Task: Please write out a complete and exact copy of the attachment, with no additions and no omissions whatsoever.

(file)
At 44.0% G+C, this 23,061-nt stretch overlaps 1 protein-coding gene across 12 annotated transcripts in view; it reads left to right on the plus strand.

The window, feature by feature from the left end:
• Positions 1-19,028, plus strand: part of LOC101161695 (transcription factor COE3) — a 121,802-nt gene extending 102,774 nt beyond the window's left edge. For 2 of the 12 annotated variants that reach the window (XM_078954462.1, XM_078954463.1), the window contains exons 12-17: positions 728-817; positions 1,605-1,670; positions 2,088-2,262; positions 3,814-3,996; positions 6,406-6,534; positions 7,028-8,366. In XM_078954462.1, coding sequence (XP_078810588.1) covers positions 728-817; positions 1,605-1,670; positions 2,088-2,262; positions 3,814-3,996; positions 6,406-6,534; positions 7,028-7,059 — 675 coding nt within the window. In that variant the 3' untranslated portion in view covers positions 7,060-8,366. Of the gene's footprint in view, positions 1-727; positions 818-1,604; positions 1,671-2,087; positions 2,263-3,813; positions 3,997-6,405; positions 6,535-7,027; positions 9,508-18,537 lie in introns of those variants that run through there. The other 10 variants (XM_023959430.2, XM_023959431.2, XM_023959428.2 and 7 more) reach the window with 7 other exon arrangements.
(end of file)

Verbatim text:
At 44.0% G+C, this 23,061-nt stretch overlaps 1 protein-coding gene across 12 annotated transcripts in view; it reads left to right on the plus strand.

The window, feature by feature from the left end:
• Positions 1-19,028, plus strand: part of LOC101161695 (transcription factor COE3) — a 121,802-nt gene extending 102,774 nt beyond the window's left edge. For 2 of the 12 annotated variants that reach the window (XM_078954462.1, XM_078954463.1), the window contains exons 12-17: positions 728-817; positions 1,605-1,670; positions 2,088-2,262; positions 3,814-3,996; positions 6,406-6,534; positions 7,028-8,366. In XM_078954462.1, coding sequence (XP_078810588.1) covers positions 728-817; positions 1,605-1,670; positions 2,088-2,262; positions 3,814-3,996; positions 6,406-6,534; positions 7,028-7,059 — 675 coding nt within the window. In that variant the 3' untranslated portion in view covers positions 7,060-8,366. Of the gene's footprint in view, positions 1-727; positions 818-1,604; positions 1,671-2,087; positions 2,263-3,813; positions 3,997-6,405; positions 6,535-7,027; positions 9,508-18,537 lie in introns of those variants that run through there. The other 10 variants (XM_023959430.2, XM_023959431.2, XM_023959428.2 and 7 more) reach the window with 7 other exon arrangements.